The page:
How do you create rapport over Zoom? I hear this question from all sorts of people, most days. Some are genuinely asking, and some are already resigned to it just not being possible.
Rapport Online is Entirely Possible
Well, it is something I have spent a lot of time thinking about and also done a fair bit of reading around. And of course, I try to do it every day – I am typically running two or three training sessions a day on Zoom, Microsoft Teams or WebEx. I believe the technology of Video Calls is amazing and actually, it is entirely possible to create rapport in these meetings.
Here are my seven top tips:
- Work harder at it. Sorry but that is just the truth. Connecting with people – when we need to – is something we took for granted in the room. It is harder online and requires more thought and more effort.
- What works in the room can probably be made to work online. The chit-chat that happens in the few moments while you are waiting for the formal proceedings to start is a valuable time to connect with people. If they are English, moaning about the weather is the traditional way to do it, but there are plenty of other shared inconveniences in the ‘new normal’ to pick out something we are all adjusting to. Chip Massey – quoted in Inc. – talks about Forensic Chit Chat. He uses open-ended questions (so you can avoid yes and no answers). He suggests talking about hobbies or celebrities, I prefer the latest news story or WFH experiences but I don’t find I need to be formulaic about it.
- Try to keep the eye-line right as much as possible. Looking at someone while talking to them is psychologically important. It is harder online but you know where the camera is on your laptop or computer – or perhaps you have a standalone camera. Try to look straight at it for at least some of the time. If your system allows, move the little thumbnails of other people to just below the camera: this makes it much easier to look in roughly the right place.
- If you have a friend online, indulge in a bit of banter or teasing. Clearly, we want to keep it appropriate, but I like to insult my fellow trainer, Eric Dixon, at least once per session because it lets the rest of the meeting know that there is an informal, jovial atmosphere. Often the clients follow suit and we end up having a really good laugh – whilst of course getting the work done.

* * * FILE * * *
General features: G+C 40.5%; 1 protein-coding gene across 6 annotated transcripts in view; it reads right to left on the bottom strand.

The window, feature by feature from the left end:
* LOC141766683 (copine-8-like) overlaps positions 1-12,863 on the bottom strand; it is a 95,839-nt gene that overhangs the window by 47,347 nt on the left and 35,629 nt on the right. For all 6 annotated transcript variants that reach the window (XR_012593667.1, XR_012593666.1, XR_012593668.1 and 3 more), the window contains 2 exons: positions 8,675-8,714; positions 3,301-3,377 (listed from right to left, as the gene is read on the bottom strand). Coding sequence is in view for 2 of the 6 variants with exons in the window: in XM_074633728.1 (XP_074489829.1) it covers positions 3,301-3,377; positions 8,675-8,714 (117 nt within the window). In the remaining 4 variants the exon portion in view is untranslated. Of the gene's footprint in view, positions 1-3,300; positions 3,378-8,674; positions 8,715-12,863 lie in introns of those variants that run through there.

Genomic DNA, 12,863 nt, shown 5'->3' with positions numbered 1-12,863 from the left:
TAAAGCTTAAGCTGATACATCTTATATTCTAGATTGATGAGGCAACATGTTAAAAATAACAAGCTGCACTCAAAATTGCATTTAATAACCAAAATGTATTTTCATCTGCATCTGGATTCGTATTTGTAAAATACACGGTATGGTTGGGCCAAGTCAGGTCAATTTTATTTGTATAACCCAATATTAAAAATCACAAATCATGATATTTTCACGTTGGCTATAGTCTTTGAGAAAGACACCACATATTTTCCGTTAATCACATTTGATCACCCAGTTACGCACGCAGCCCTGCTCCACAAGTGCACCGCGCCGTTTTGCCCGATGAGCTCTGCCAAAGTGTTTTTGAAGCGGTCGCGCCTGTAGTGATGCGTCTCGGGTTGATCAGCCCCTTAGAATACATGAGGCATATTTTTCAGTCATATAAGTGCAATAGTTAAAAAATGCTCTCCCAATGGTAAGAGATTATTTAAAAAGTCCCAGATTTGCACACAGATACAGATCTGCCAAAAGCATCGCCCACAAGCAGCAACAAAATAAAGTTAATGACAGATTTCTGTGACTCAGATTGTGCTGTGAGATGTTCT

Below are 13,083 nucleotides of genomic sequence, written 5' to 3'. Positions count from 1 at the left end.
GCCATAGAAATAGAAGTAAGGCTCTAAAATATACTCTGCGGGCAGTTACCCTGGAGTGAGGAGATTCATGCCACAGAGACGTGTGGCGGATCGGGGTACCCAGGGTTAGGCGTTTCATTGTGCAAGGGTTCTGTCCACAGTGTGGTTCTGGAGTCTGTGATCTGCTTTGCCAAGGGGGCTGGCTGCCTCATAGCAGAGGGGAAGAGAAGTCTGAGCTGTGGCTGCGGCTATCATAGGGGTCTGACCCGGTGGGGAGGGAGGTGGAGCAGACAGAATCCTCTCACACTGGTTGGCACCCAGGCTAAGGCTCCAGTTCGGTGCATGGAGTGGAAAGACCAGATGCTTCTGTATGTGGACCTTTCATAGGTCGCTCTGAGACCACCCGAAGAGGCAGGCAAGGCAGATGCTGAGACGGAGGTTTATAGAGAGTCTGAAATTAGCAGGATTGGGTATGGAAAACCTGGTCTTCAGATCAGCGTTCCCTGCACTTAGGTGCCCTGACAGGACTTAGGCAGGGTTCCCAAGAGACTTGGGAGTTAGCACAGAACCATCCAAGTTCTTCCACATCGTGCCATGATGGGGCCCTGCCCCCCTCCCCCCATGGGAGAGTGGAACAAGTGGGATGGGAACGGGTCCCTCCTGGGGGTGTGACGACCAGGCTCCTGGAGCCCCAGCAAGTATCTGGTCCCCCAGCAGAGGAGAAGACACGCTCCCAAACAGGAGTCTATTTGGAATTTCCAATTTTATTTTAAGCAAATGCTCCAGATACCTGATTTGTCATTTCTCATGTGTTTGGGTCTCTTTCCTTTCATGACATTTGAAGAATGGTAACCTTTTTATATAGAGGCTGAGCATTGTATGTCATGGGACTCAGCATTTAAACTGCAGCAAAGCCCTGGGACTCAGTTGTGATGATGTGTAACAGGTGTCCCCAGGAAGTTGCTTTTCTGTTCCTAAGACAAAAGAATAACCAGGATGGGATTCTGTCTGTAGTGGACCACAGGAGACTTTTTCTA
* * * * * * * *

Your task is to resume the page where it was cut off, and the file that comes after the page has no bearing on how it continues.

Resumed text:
- Verbal mirroring is something most people do in business and it should be used, just the same, in online conversations if you want rapport. You want to deliberately describe experiences or issues using the words your online colleagues are using. This is not hidden, we often say ‘as you describe it; ….’ or ‘as you rightly say ….’. Again, Massey gives it a formula, this one he calls ‘Three Magic Words’. He repeats back the most important three words a person has said–or just the last three words of their last sentence–to show them he understands and finds value in what they’re saying.
- If you see another person react to what you are saying – positively or negatively – pick it up and check it out. I like to use phrases such as ‘I can see that chimes with you …’ or ‘I am sensing or guessing that is not your experience’. Chris Voss in his book Never Split the Difference has a whole chapter on the benefits of labeling someone else’s emotions. Fortunately, few of us are in life and death hostage situations (where he learned his trade) but it is really helpful to demonstrate you understand how someone is feeling if you are working to influence them.
- Finally, I believe ‘faking it’ can help. TV presenters communicate huge warmth and fellow feeling in what is actually only one-way communication. They are acting but it is a great skill. We all know people who are almost saying ‘feel the warmth of my personality’. It can go too far but if you are not getting rapport online you might want to up your game a bit.
Get the Eye-line Right
Show You Care How Others are Feeling
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